So in conclusion, while the act of forming an LLC does not automatically cause you to lose your Social Security disability benefits, it may lead to such loss of benefits if you are found to be engaging in Substantial Gainful Activity.

      In addition, the information above is not all-inclusive and there are most likely additional details that need to be considered that are specific to your situation. If you go down this road and decide to form an LLC, we strongly recommend that you work with a Social Security Disability lawyer to review your proposed business. Most importantly, you should always notify the SSA of any changes. Hope that helps!

      reply
  2. Timothy Freeney April 8, 2018

    If I own a LLC in Denver Colorado where I live and my relative wants to start a LLC in Texas where he live and I want my LLC to be part owner of his LLC in Texas, do I have to register the new LLC that we form together as a Foreign LLC?

    reply
    • Matt Horwitz April 8, 2018

      Hi Timothy, I believe no, but please double-check this by calling a few lawyers in Texas. It comes down to “is your Colorado LLC doing business in Texas”. I think no, but again, please double-check with someone more familiar with Texas. Thanks for your understanding.

      reply
      • Timothy Freeney April 9, 2018

        Thanks For the quick response and I love your work keep it up.

        reply
        • Matt Horwitz April 9, 2018

          Thanks Timothy! Will do!

          reply
  3. Chandra April 9, 2018

    Newbie here:

    Can I put myself (owner) as the member?

    Can you explain if you are a single member are we being taxed twice?

    Your thoughts on INC vs LLC?

    Thank you

    reply
    • Matt Horwitz April 9, 2018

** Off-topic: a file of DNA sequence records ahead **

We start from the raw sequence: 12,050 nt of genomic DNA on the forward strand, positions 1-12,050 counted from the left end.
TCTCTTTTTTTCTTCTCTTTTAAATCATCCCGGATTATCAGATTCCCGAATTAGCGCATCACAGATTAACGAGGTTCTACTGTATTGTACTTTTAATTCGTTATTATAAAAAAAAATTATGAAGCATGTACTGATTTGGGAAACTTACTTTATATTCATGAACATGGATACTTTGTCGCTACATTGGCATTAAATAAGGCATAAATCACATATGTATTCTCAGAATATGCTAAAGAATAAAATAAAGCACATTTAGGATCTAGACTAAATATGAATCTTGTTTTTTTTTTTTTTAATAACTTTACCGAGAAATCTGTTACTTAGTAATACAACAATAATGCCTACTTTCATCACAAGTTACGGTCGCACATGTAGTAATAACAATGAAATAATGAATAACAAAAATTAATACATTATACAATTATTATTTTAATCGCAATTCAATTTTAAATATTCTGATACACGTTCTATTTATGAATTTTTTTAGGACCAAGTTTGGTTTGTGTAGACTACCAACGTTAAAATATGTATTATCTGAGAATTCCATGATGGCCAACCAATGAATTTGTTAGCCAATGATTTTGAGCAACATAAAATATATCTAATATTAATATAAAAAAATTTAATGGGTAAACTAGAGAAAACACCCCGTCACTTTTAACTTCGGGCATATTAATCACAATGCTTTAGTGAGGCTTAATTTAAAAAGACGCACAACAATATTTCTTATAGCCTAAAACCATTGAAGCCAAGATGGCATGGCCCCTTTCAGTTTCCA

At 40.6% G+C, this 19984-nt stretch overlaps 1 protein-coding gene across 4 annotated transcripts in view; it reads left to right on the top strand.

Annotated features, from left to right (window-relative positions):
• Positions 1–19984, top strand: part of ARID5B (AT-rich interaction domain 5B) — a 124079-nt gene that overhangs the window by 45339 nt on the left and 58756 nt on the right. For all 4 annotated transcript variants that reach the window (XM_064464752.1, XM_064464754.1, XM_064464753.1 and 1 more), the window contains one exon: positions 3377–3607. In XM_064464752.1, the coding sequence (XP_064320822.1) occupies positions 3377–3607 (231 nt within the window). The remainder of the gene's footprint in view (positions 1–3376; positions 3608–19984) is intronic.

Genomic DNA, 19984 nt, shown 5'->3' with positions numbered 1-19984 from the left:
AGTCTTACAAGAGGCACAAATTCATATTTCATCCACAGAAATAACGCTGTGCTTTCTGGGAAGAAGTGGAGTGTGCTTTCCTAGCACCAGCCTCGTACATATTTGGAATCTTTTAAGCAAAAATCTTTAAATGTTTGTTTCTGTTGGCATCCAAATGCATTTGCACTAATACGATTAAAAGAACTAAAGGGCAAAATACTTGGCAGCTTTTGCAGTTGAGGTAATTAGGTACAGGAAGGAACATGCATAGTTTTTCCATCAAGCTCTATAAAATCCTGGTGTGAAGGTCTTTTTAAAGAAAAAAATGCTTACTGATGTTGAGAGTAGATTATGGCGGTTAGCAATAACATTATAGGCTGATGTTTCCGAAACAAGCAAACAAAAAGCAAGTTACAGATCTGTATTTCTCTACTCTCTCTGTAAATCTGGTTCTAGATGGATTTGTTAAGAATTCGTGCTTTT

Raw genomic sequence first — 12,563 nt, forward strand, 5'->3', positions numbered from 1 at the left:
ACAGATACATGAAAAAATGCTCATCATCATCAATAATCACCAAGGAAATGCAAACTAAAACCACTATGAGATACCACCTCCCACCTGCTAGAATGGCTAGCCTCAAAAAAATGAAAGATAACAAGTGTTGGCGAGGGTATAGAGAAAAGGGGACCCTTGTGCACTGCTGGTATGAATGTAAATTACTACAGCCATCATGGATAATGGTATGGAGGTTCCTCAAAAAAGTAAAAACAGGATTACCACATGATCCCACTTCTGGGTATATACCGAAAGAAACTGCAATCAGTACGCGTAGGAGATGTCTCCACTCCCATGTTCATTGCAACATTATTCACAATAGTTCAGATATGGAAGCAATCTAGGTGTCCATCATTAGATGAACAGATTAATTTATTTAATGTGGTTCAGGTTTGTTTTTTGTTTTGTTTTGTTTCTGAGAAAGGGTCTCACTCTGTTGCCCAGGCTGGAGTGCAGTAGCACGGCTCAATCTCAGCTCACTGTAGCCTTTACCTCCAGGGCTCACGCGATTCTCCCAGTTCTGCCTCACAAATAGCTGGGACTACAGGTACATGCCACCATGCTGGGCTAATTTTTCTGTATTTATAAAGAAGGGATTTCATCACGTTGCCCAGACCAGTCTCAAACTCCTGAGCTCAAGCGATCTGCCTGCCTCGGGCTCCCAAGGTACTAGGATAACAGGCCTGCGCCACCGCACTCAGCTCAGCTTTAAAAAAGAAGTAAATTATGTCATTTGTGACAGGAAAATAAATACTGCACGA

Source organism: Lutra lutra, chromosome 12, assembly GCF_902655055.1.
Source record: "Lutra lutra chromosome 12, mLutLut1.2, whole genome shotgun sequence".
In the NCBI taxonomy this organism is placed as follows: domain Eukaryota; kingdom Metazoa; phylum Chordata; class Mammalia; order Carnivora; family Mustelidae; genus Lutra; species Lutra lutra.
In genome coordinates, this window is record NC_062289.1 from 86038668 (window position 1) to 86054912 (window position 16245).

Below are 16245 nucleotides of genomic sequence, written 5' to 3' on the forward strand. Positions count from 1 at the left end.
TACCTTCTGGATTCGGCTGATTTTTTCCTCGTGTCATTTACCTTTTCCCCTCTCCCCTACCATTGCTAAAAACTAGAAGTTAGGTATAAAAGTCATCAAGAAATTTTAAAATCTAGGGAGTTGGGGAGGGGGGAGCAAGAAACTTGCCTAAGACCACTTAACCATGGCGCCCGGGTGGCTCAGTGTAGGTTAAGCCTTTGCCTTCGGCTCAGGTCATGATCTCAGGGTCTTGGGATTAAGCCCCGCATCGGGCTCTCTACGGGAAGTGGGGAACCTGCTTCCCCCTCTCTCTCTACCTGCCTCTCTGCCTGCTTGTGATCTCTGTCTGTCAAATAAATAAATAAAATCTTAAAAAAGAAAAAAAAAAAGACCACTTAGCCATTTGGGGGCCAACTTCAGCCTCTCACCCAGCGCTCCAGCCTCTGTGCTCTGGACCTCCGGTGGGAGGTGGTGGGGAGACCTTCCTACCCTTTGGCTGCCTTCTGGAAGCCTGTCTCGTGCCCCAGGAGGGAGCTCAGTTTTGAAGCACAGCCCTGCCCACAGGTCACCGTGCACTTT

Hey Chandra, welcome! If you’re the owner of the LLC, then certainly… LLC owners and LLC Members are the same thing :) Nope… as a Single-Member LLC you’re not taxed twice. We actually wrote about that here: how LLCs are taxed and what is a Single-Member LLC. Also, check out LLC vs Corporation. Hope that helps!

      reply
  4. Jim April 16, 2018

    Are there restrictions on “advertising” to increase the number of individuals who are members of the LLC? Can shares of the LLC be bought to become members if an existing LLC has value and people want to buy in to the success of the LLC?

    reply
    • Matt Horwitz April 17, 2018

      Hi Jim, this isn’t our area of expertise, so you’ll need to consult elsewhere, however, yes, we believe there are restrictions to both advertising and offering parts of the business for sale. Thanks for your understanding and best wishes.

      reply
  5. Ann April 19, 2018

    If I own a LLC company and is a single member can I add my brother on to it or do I have to form a different company as a owner

    reply
    • Matt Horwitz April 21, 2018

      You can add an LLC Member, but it’s usually easier to form a new LLC. Adding a Member to an LLC requires drafting a Resolution of LLC Members (just you) agreeing to adding the new Member and to filing an Amendment with the state. Then you file the Amendment with the state. Then you amend your Operating Agreement. Then you notify the IRS regarding the change in tax classification (LLC taxed as Sole Proprietorship will now be LLC taxed as Partnership). Then your accountant should file a partial year as Sole Proprietorship and the rest of the year as Partnership. As you can see, sometimes it’s easier to form a new LLC. Both are options though. Hope that helps.

      reply
  6. Greg May 1, 2018

    If an LLC is formed by 2 married couples in a common law state, should each person be listed as a member, or can each couple be listed as a member? For example, couple 1 owns 60% and couple 2 owns 40%, should it be 60/40, or 30/30/20/20.

    reply
    • Matt Horwitz May 2, 2018

      Hi Greg, this is a great question. Although, we’ve written about qualified joint venture LLCs before, I’m not 100% sure what the proper answer is. I believe it’s 60/40, but please ask an accountant. Curious to hear what you come up with, so feel free to keep us posted (and we’ll add it to our lesson for future readers). Thanks :)

      reply